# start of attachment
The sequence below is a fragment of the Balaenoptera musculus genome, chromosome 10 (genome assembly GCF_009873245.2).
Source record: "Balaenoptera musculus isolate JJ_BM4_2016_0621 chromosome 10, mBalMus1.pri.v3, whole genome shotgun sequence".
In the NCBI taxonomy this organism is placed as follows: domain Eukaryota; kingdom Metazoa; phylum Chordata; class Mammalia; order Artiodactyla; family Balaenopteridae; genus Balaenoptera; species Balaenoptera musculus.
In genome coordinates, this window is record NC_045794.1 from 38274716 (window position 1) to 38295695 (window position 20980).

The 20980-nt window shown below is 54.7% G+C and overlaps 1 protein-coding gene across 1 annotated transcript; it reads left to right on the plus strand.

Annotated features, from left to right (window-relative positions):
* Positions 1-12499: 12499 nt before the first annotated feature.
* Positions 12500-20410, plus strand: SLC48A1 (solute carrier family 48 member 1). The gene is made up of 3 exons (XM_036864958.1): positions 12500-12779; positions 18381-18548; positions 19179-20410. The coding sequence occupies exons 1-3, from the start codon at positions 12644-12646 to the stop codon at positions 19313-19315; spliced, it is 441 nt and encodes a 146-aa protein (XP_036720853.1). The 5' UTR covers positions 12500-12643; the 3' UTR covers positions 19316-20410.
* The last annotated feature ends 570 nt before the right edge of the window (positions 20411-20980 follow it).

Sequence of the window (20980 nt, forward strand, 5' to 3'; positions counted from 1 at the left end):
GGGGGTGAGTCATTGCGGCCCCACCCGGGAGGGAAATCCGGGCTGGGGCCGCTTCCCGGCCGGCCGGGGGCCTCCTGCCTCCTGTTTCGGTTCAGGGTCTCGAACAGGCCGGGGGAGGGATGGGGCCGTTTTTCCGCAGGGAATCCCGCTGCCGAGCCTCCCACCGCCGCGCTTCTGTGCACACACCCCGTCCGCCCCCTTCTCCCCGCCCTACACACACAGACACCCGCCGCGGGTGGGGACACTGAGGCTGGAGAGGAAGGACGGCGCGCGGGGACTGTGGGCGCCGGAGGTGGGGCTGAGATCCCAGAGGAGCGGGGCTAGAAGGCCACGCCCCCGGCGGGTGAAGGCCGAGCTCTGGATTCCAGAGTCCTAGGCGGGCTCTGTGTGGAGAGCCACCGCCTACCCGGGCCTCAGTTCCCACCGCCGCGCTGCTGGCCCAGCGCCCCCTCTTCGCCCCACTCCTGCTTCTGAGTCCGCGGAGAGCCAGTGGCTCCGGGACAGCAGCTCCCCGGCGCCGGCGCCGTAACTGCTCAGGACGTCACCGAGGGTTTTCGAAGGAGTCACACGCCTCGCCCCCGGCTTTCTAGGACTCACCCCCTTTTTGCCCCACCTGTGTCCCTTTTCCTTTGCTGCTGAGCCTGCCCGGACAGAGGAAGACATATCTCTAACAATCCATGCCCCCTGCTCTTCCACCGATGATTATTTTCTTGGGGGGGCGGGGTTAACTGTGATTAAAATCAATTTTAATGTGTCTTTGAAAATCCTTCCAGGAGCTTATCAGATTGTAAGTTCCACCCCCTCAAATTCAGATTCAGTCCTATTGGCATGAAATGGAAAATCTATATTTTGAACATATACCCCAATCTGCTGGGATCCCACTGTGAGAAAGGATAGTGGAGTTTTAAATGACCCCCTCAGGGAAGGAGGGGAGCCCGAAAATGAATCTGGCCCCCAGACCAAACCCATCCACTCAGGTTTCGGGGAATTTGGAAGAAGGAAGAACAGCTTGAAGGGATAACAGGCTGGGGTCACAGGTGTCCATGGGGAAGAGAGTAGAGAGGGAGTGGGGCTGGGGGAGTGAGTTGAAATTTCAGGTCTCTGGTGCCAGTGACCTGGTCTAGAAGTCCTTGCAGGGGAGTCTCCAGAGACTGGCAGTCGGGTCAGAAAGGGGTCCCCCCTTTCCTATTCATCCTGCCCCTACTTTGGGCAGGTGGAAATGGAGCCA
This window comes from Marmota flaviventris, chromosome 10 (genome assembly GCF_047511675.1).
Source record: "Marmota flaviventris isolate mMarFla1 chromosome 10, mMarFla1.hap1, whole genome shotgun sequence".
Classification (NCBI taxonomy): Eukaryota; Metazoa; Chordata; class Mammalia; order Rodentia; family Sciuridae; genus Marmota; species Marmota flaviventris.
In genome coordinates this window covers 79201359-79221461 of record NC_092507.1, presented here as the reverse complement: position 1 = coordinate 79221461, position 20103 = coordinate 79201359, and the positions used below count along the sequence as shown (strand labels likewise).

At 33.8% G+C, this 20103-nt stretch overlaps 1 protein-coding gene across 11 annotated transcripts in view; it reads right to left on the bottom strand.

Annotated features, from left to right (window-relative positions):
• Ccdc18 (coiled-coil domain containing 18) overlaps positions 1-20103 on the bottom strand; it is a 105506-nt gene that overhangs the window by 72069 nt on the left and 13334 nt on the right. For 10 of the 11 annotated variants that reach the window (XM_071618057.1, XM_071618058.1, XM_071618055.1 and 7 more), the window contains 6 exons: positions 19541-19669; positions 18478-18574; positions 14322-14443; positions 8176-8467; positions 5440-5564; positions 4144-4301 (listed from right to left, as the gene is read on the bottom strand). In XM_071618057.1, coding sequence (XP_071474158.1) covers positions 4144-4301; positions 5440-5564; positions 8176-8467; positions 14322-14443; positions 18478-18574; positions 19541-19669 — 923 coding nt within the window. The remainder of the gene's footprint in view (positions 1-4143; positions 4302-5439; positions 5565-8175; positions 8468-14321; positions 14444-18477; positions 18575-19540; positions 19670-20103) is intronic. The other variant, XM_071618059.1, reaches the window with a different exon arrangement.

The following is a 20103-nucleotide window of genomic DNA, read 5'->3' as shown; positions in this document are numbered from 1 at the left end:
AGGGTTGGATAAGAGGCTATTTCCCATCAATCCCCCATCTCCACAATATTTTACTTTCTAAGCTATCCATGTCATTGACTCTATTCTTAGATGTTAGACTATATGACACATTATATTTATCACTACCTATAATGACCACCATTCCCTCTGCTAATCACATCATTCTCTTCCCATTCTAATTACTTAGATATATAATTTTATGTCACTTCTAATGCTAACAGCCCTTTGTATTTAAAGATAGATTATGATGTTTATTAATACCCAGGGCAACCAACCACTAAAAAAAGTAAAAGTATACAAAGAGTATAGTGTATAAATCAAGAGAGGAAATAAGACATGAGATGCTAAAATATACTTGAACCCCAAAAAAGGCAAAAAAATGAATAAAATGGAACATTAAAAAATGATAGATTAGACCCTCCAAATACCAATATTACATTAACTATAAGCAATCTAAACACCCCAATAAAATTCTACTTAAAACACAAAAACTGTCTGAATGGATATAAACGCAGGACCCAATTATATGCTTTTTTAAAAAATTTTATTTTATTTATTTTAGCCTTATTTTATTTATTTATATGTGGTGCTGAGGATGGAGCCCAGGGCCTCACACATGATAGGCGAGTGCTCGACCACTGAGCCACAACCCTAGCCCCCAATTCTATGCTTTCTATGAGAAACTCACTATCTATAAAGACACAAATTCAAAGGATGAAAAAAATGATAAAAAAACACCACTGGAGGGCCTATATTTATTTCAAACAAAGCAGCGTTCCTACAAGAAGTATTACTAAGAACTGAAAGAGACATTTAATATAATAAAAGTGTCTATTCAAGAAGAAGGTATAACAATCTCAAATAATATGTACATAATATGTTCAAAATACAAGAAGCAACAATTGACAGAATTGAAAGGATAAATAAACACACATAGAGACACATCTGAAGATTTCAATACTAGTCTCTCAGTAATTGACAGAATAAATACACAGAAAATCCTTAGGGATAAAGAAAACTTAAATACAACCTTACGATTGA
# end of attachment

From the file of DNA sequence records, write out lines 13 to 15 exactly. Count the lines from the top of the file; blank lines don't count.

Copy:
Source record: "Marmota flaviventris isolate mMarFla1 chromosome 10, mMarFla1.hap1, whole genome shotgun sequence".
Classification (NCBI taxonomy): Eukaryota; Metazoa; Chordata; class Mammalia; order Rodentia; family Sciuridae; genus Marmota; species Marmota flaviventris.
In genome coordinates this window covers 79201359-79221461 of record NC_092507.1, presented here as the reverse complement: position 1 = coordinate 79221461, position 20103 = coordinate 79201359, and the positions used below count along the sequence as shown (strand labels likewise).